Don’t be fooled: The GOP love affair with Putin is worse than it looks

Never mind the opinion polls and the Republican posturing. When the right sees Putin, they want what he's got

By Chauncey DeVega

Senior Writer

Published March 18, 2022 6:00AM (EDT)

Russia's President Vladimir Putin looks on during talks with US President Joe Biden at the Villa La Grange. (Mikhail Metzel\TASS via Getty Images)
Russia's President Vladimir Putin looks on during talks with US President Joe Biden at the Villa La Grange. (Mikhail Metzel\TASS via Getty Images)

Errol Morris' "The Fog of War" is one of my favorite documentary films. It is especially timely given Vladimir Putin and Russia's war on Ukraine.

Robert McNamara, who was secretary of defense under Lyndon Johnson in the 1960s and one of the chief architects of the disastrous war in Vietnam, is the film's subject. If you let people talk, they will show you who they really are. Morris demonstrates great skill at allowing villains to speak for themselves, and in doing so to reveal their complexity — and their sincere belief in their own victimhood and heroism. "The Fog of War" is a masterclass in that lesson, one which all interviewers and those others who use words for a living should internalize.

RELATED: "The Fog of War": Errol Morris tries to pin down Vietnam War chess-master Robert McNamara

In the film, McNamara tells this story from his World War II past:

The U.S. Air Force had a new airplane named the B-29. The B-17s and B-24s in Europe bombed from 15,000, 16,000 feet. The problem was they were subject to anti-aircraft fire and to fighter aircraft. To relieve that, this B-29 was being developed that bombed from high altitude and it was thought we could destroy targets much more efficiently and effectively.

I was brought back from the 8th Air Force and assigned to the first B-29s, the 58th Bomb Wing. We had to fly those planes from the bases in Kansas to India. Then we had to fly fuel over the hump into China.

The airfields were built with Chinese labor. It was an insane operation. I can still remember hauling these huge rollers to crush the stone and make them flat. A long rope, somebody would slip. The roller would roll over [that person], everybody would laugh and go on.

That story of laughter and death and numbness applies to America's current situation as well. Former Trump White House press secretary Stephanie Grisham recently told "The View" that Donald Trump wanted the power to kill with impunity. In explaining why Trump both admired and feared Vladimir Putin she said:

I think he was afraid of him. I think that the man intimidated him. Because Putin is a scary man, just frankly, I think he was afraid of him…. I also think he admired him greatly. I think he wanted to be able to kill whoever spoke out against him. So I think it was a lot of that. In my experience with him, he loved the dictators, he loved the people who could kill anyone, including the press.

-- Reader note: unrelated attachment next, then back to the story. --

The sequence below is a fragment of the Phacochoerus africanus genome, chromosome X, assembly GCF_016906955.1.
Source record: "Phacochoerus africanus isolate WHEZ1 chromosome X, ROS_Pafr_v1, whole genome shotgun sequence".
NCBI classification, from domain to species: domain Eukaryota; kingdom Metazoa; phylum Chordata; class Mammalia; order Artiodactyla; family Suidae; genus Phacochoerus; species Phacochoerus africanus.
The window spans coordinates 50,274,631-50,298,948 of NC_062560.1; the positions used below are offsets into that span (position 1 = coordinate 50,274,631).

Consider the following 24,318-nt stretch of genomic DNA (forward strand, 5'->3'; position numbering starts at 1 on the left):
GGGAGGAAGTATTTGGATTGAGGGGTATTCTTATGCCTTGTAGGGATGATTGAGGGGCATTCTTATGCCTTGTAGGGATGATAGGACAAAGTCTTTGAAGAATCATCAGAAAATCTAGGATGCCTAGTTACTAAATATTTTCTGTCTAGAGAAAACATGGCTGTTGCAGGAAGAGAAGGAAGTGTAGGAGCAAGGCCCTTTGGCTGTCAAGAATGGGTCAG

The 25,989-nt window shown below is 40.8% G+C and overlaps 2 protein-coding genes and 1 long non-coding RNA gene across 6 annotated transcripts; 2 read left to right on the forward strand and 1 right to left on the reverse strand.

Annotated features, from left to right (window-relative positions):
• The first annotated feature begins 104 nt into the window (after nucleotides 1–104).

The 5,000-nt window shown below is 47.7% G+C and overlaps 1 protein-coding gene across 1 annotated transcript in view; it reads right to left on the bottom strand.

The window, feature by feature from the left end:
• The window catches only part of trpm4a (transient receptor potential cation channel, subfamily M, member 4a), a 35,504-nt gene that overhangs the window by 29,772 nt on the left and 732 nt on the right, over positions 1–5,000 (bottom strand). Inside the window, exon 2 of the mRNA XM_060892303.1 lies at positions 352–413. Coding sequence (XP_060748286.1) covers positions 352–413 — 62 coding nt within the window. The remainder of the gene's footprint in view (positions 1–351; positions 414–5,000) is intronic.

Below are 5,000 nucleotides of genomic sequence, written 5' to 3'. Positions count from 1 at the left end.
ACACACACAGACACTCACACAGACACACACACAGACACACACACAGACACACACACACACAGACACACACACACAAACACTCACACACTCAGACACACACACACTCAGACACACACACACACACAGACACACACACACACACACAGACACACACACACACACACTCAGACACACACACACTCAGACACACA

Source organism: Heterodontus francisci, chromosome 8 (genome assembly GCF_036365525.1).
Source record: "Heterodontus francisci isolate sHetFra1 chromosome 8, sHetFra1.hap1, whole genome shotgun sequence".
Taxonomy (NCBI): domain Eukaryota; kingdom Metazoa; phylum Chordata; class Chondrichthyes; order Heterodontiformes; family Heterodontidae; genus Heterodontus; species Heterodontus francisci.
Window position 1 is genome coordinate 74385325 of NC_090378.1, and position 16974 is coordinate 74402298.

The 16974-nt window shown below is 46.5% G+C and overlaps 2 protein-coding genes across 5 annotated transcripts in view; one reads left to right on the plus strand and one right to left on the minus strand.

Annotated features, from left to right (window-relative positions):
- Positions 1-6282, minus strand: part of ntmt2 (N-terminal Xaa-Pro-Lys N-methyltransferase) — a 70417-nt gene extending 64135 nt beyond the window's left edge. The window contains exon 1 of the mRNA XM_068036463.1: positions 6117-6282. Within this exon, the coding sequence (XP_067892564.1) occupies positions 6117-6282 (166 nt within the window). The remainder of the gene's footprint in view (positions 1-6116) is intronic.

A healthy society would have been stunned, disgusted, terrified and moved to action by Grisham's confession. The evident fact that Trump is a sociopath would have been the subject of extensive news coverage. If America were a healthy society, we would have an ongoing "national conversation" about the peril the country experienced from Trump, his Republican-fascist allies and their movement — danger that has only grown stronger.

A healthy society would now ask: How can we prevent another Donald Trump, another fascistic, sadistic demagogue, from ever coming to power?

What does it say about American society that Donald Trump and his cabal of coup plotters and other enemies of democracy and freedom have not been punished? That they are plotting in public how overthrow American democracy and return Trump to power without fear of punishment or other negative consequences? And that Trump still has many tens of millions of followers — many of whom are potentially willing to engage in acts of violence, and perhaps even die, at his command? What does that say about a country and a people?

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What was the response to Grisham's comments about Donald Trump's desire to commit murder? Silence and indifference. Neither the media nor the American people seem to care. They have become desensitized to what not long ago would have been judged unconscionable.   

America is a pathocracy. The masses take their cues from corrupted elites. Malignant normality is the new normal. Political deviance has been normalized. The Age of Trump constantly offers further proof that a sick and broken society can accept just about anything, no matter how surreal and grotesque

Fascism thrives in such societies. But the poison could not have spread so quickly if the soil and foundations were not toxic to begin with.

It is not adequate simply to say that Donald Trump idolizes authoritarians, demagogues, political strongmen and tyrants. The essential question must be this: Who are the specific objects of ideation and worship for Donald Trump, the other American neofascists and their followers?

The most prominent example, of course, is Vladimir Putin. The American people and the world should not be swayed and bamboozled by the Republican Party and its propagandists, who are now trying to claim that they are diehard Cold Warriors, forever united against Putin and his aggression. The American people and the world should also not be seduced by superficial public opinion polls that purport to show that Republican voters are now vigorously anti-Putin and do not support his war against Ukraine.

RELATED: Putin's invasion of Ukraine exposes the Fox News-QAnon feedback loop

Today's Republican voters and other Trumpists are part of a political cult. They follow, uncritically, whatever directives and various signals are sent to them by Donald Trump, Fox News, the white right-wing evangelical churches and the larger right-wing echo chamber.  

Public opinion polls taken before the invasion of Ukraine show that Republicans view Vladimir Putin as a better leader than Joe Biden. That is no coincidence. It is publicly known that Putin and Russia's intelligence agencies have been engaged in a long-term influence campaign designed to manipulate (and manage) the Republican Party, its leaders, the right-wing news media and their public.